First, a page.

Procedures for Non-Departmental Users to Request Access to Campus Facilities FAQ

What parts of the interim policy were changed in response to the feedback received during the public comment period?

In response to public comments and stakeholder feedback, the campus changed four key aspects of the policy: (1) the deadline for notifying the campus of a potential Major Event was shortened from eight weeks to six weeks; (2) the number of participants triggering the definition of a Major Event was increased from 200 to 300; (3) the definition of a dance was changed to clarify that dance performances are not considered Major Events; and (4) the distribution of alcohol at Lawrence Hall of Science, the Botanical Garden, the Blake House, and Anthony Hall was exempted from the Major Event policy.

Can you summarize which elements of the interim policy were not changed and why?

Many of the public comments called for the policy to be shorter and in simpler language. The policy was shortened to 20 pages (including appendices), but due to the complexity of the topic, we could not make it any shorter or simpler.

Which security and insurance costs are student organizations responsible for?

As has been the case since 2009, Registered Student Organizations (RSOs) and other non-departmental users are required to assume responsibility for their event’s basic security costs. These costs can range from non-existent to substantial. An example of the latter was an event featuring the Dalai Lama that generated basic security costs in excess of $25,000.

As per the policy, basic security costs are determined in a viewpoint-neutral manner and without regard to the content of any performance, the perspectives of any speaker, or any anticipated opposition to the event. The primary driver of basic security costs is the number of people expected to attend. For more information about the criteria used to determine basic security costs, as well as what they cover, see Page 4 of the policy, under “Security Procedures for All Major Events.”

For Major Events, basic security costs rarely cover the total cost of security expenses. Security measures deemed necessary by the UCPD to confront or deter anticipated unlawful activity, disruption, and/or violence is the responsibility of the campus. For example, in the Fall of 2017 an RSO hosted a speaker at a Major Event that the UCPD assessed as needing significant, additional security measures and personnel. In that instance total campus security costs exceeded $800,000. The hosting RSO was responsible for approximately $9,000 in basic security costs----or about 1.1% of what the campus paid.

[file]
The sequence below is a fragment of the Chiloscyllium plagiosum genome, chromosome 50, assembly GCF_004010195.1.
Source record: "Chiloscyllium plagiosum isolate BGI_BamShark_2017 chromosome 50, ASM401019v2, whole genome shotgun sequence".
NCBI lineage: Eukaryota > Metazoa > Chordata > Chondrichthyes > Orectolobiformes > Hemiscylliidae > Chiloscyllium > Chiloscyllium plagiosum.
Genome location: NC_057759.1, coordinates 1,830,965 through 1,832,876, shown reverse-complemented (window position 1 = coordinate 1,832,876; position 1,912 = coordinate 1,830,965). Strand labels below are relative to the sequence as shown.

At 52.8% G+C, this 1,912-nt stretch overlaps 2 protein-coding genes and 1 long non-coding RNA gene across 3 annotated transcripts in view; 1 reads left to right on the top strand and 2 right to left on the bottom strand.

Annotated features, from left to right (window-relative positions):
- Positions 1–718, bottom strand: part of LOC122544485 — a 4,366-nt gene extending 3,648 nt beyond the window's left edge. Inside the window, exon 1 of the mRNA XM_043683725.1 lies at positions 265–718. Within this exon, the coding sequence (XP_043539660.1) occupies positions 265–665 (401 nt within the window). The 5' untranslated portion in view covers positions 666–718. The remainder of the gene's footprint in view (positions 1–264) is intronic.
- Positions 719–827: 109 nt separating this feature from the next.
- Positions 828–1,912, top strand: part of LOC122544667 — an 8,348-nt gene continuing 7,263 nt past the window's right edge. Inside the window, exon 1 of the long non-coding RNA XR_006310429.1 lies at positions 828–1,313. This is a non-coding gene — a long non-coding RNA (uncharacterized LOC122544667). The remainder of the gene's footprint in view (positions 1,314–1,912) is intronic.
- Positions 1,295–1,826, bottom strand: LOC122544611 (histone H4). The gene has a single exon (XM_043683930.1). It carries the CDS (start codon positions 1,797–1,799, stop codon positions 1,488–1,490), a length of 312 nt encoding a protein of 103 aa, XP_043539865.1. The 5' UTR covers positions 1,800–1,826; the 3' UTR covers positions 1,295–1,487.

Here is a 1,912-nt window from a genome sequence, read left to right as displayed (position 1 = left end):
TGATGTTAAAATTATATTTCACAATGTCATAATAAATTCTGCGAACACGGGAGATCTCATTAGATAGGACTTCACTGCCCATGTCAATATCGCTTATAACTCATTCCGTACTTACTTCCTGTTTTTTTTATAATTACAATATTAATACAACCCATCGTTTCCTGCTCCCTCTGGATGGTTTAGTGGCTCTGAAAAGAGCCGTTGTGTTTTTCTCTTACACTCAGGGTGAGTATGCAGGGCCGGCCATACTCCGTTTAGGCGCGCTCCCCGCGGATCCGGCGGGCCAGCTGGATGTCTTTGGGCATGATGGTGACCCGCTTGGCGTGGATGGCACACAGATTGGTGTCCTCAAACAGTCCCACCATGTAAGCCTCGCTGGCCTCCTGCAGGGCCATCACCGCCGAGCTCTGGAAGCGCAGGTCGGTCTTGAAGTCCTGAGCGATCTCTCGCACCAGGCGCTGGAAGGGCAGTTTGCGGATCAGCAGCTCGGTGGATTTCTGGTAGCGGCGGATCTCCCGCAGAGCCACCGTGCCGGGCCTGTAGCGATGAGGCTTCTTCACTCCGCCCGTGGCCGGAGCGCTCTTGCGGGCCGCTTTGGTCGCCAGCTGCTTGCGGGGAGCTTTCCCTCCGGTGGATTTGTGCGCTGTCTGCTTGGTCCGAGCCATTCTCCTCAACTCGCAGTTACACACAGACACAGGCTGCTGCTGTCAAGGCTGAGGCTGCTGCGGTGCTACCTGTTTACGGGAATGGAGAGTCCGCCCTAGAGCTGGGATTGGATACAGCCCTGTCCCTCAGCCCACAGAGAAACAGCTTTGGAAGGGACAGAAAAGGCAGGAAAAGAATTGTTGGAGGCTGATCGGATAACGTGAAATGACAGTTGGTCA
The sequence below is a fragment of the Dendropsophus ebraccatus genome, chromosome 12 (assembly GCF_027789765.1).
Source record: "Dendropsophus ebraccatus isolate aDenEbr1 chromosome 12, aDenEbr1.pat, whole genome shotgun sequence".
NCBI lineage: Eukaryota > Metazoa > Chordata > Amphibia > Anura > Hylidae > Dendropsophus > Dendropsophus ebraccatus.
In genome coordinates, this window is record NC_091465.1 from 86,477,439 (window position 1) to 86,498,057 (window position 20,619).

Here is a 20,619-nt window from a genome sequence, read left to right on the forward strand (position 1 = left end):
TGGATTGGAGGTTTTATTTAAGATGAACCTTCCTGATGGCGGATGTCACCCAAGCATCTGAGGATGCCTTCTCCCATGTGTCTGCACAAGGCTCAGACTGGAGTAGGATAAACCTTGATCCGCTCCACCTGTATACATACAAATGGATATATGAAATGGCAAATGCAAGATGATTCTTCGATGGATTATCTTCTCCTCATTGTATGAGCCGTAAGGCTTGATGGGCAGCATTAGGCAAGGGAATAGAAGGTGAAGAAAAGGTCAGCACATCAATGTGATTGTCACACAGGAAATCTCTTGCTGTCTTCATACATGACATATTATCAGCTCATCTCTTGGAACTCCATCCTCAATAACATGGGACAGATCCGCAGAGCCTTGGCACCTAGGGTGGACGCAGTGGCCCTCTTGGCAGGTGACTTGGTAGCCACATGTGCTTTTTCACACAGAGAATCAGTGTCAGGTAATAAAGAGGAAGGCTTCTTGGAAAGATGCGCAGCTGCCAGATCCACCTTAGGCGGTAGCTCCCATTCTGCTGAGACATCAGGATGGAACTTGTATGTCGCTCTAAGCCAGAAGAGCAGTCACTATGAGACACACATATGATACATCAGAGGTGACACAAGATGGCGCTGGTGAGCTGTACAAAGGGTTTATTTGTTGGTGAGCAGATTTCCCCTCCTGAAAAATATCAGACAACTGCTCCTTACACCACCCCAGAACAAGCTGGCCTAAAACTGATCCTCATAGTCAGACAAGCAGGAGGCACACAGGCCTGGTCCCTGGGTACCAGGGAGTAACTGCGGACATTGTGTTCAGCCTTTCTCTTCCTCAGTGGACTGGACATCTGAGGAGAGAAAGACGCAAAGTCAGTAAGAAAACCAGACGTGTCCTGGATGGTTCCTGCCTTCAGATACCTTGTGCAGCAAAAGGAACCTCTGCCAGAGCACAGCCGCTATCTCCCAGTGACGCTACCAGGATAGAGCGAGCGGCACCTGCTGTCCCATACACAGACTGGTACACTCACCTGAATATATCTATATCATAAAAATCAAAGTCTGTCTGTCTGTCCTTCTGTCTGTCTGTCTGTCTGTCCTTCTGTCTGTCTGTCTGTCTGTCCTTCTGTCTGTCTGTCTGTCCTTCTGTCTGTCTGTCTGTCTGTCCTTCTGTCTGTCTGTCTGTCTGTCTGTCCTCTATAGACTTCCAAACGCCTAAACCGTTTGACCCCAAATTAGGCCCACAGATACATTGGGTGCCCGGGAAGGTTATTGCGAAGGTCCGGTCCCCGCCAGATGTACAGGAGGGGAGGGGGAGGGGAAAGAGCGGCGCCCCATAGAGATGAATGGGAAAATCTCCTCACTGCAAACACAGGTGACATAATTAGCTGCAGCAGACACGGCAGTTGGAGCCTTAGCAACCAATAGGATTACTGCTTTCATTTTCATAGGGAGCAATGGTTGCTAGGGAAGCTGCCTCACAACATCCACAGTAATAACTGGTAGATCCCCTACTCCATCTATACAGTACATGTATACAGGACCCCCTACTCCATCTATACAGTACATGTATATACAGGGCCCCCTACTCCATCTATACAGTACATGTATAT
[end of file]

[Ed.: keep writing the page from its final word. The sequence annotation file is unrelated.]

The Major Events policy keeps in place a long-standing provision requiring RSOs and other non-departmental users to obtain insurance coverage for their use of campus facilities. This requirement has been in place since 2003 for outside users and since 2009 for RSOs. Again, the Major Event policy does not change this obligation. See for more about insuring campus events.

Why does UC Berkeley charge students for basic security?

RSOs are legally autonomous and independent from the campus. With autonomy comes the responsibility to meet basic expenses associated with an event. Just as it was before the Major Events policy was adopted, RSOs are expected to pay for security necessary to carry out an event in the absence of any expected disturbance (i.e. making sure people do not gain unauthorized access, making sure only individuals over 21 consume alcohol, etc.). Some facilities, like Zellerbach Hall, require police security for every event. RSOs are also charged when they want the UCPD to provide security the UCPD doesn’t deem necessary for protection of the event. RSOs are not charged for extraordinary security necessary to respond to protests or protect the community.

Is there still an “advance notice” provision in the policy? If so, why?

Yes. Non-departmental users planning a campus event that may qualify as a Major Event must do the following at least six weeks before the event: (1) contact the administrator responsible for managing the intended venue(s), (2) submit an Event Notification and Security Assessment Form to the UCPD, and (3) submit an Event Registration Form to ASUC Event Services. The great majority of the time, the UCPD determines the event does not require additional security and planning can proceed without further security preparations.

The requirement for six weeks’ advance notice is based on how long it actually takes to complete the logistical, planning, and security arrangements for Major Events. This is standard practice, for example, at private sector event venues, which often require even more than six weeks’ notice. For instance, from a security standpoint, the UCPD needs two weeks to evaluate whether it will need to request additional personnel from other law enforcement agencies to keep a Major Event safe. If more security is needed, other law enforcement agencies typically require four weeks’ notice to provide additional personnel for a planned event (as opposed to an unplanned or spontaneous disturbance). The total required lead time is therefore six weeks.

Is this the end of spontaneous assembly and spur of the moment events on campus?

No. Non-departmental users may schedule events on short notice at Upper Sproul Plaza, Lower Sproul Plaza, and the Savio Steps because the policy does not apply to those locations. The policy only applies when an RSO or other non-departmental user is formally reserving (renting) a campus facility other than Upper Sproul Plaza, Lower Sproul Plaza, or the Savio Steps.